We conducted a descriptive study of a tobacco cessation program sponsored by a health maintenance organization (HMO) and led by primary care nurses. The tobacco cessation program was conducted at 20 primary care clinics in northeastern and central Pennsylvania. We gauged the successfulness of the program by the patients' self-reported quit rates at 1 year. We also examined the association between quit rates and compliance with scheduled counseling visits, the impact of the availability of an HMO pharmacy benefit that supported the costs of nicotine replacement therapy, and the quit rates among patients with HMO insurance versus those with insurance other than managed care. Of 1,695 patients enrolled in the program from July 1993 to March 1996, 1,140 completed 1 year of follow-up. Of these, 348 (30.5%) reported they had quit using tobacco. Among the 810 HMO enrollees who participated in the program, the quit rate was 280 (34.6%); among the 330 non-HMO participants, the quit rate was 69 (20.9%), a statistically significant difference (P < 0.001). For all patients, keeping more than four visits with the program nurse was associated with a significantly higher likelihood of quitting (317/751 [42.2%] versus 32/389 [8.2%]; P < 0.001). Non-HMO patients were less likely than HMO enrollees to keep four or more visits (165 [50%] versus 586 [72.3%]; P < 0.001). We were unable to detect a difference in quit rates among those with and those without a pharmacy benefit (196/577 [34%] versus 84/233 [36.1%]). These data are limited by their descriptive nature and the lack of information about other factors important in determining the quit rate among program participants. Nevertheless, they suggest that HMOs can successfully sponsor nurse-led tobacco cessation programs in multiple primary care settings and achieve 1-year quit rates significantly higher than the 15% quit rate reported in the medical literature. In addition, successfully quitting tobacco use appeared to be associated with use of counseling visits but not with use of a pharmacy benefit to pay for nicotine replacement therapy. Even though tobacco cessation programs have the best chance of benefitting HMO enrollees, patients not enrolled in managed care plans also appear to benefit significantly. This finding has important implications for developing future strategies--including the role of managed care organizations, the need to defray the costs of nicotine replacement therapy, and the best approach to provide counseling to patients--to meet the Healthy People 2000 goal of reducing tobacco smoking. (+info)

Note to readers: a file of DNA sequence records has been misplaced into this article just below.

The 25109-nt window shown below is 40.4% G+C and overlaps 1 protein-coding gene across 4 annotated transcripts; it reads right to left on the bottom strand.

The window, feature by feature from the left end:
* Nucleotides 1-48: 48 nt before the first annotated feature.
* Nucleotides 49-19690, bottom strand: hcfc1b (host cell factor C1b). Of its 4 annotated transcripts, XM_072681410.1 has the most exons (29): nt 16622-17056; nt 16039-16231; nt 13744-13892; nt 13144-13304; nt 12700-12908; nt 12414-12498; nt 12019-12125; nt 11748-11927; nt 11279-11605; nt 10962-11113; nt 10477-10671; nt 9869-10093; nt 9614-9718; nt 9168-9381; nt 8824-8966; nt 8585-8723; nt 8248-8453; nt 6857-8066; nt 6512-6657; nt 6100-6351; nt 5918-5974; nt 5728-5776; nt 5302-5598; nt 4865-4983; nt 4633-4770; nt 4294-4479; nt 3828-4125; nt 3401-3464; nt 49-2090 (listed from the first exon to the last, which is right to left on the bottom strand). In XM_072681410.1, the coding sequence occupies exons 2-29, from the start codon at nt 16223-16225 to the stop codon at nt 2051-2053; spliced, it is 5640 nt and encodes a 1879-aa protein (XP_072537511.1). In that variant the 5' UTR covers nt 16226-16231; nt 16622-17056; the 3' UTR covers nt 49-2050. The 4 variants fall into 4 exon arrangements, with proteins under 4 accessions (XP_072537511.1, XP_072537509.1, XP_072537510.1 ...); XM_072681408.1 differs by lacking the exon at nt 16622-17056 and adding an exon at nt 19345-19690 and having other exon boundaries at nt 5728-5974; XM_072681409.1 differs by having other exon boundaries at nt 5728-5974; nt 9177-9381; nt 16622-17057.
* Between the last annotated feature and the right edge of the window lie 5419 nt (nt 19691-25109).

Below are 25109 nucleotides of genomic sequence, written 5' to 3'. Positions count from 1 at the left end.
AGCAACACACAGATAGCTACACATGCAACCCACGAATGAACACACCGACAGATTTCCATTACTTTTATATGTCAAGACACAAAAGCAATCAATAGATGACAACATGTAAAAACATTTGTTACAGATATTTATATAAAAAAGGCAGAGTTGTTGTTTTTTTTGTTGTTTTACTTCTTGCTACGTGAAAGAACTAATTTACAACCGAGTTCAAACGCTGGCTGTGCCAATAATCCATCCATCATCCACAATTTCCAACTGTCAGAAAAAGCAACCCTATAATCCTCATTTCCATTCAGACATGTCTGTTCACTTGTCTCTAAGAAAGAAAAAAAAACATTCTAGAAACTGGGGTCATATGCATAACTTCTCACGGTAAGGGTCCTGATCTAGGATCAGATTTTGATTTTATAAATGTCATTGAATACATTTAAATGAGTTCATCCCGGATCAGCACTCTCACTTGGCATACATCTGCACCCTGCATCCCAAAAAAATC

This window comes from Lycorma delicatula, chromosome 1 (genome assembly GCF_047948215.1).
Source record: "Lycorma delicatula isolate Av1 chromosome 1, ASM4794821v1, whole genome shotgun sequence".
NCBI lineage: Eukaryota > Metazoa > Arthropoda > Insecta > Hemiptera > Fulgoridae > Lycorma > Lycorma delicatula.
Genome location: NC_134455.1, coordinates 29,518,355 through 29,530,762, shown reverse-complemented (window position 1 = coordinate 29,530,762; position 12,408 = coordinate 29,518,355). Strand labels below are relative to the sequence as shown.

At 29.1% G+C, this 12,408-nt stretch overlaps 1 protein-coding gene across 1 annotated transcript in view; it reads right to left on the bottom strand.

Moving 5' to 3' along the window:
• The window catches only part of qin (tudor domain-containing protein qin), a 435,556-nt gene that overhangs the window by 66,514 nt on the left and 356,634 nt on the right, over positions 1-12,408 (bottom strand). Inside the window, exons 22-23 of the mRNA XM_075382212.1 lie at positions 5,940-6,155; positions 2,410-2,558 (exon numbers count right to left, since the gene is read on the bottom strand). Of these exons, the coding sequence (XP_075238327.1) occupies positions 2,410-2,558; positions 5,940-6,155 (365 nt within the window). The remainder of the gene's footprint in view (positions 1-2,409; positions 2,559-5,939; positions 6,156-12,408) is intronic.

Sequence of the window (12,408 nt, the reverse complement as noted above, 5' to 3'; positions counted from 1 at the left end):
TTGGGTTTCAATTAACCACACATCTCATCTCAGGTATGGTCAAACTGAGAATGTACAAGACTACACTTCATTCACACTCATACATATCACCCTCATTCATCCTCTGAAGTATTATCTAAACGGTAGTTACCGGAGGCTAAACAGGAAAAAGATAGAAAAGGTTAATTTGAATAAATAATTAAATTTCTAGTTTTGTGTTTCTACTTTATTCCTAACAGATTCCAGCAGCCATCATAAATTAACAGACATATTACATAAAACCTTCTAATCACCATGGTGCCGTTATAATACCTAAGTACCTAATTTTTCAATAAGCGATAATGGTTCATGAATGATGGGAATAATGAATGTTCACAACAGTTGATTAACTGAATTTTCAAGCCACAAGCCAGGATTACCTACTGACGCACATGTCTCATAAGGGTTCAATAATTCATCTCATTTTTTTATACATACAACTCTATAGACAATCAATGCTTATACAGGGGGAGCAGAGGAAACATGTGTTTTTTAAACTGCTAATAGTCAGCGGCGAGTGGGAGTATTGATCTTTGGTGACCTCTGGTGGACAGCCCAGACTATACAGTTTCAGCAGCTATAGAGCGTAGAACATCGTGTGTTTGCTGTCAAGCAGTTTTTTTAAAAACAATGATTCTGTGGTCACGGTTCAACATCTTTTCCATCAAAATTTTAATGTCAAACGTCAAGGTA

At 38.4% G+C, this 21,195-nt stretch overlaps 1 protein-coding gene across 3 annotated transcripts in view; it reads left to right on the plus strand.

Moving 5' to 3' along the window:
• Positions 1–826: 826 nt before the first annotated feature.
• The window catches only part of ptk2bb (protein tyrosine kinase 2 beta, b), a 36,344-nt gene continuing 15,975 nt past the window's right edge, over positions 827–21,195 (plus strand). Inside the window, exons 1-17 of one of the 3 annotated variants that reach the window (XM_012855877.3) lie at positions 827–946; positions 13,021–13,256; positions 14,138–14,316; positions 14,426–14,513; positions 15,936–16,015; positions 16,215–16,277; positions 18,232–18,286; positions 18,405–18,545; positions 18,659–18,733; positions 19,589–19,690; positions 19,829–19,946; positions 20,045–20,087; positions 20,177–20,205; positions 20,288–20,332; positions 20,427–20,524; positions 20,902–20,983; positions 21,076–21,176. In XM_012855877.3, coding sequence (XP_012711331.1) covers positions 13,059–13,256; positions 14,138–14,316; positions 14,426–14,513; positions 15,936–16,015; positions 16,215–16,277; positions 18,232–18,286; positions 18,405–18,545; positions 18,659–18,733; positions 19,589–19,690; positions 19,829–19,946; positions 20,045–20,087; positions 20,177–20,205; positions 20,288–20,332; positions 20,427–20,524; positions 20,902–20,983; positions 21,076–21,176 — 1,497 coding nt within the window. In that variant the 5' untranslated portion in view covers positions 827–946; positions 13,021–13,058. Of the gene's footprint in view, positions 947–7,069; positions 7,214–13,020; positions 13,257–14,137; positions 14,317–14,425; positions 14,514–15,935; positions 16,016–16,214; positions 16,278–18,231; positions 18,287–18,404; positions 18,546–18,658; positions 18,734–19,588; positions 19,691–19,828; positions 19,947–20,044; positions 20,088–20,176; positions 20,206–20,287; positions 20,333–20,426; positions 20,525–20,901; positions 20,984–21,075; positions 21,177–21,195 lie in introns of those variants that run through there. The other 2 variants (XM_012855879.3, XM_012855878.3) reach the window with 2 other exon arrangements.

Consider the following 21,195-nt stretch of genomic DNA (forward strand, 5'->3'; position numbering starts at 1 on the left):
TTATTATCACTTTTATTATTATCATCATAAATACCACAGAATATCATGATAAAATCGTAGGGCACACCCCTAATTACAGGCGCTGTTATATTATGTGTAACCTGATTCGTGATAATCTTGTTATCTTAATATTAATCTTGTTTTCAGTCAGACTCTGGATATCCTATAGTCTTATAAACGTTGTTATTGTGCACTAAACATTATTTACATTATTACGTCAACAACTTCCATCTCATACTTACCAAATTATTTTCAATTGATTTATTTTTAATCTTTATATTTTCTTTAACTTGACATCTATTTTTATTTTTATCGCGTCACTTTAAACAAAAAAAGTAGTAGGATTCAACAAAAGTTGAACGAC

(7/1580) The effects of vapreotide, a somatostatin analogue, on gastric acidity, gallbladder emptying and hormone release after 1 week of continuous subcutaneous infusion in normal subjects.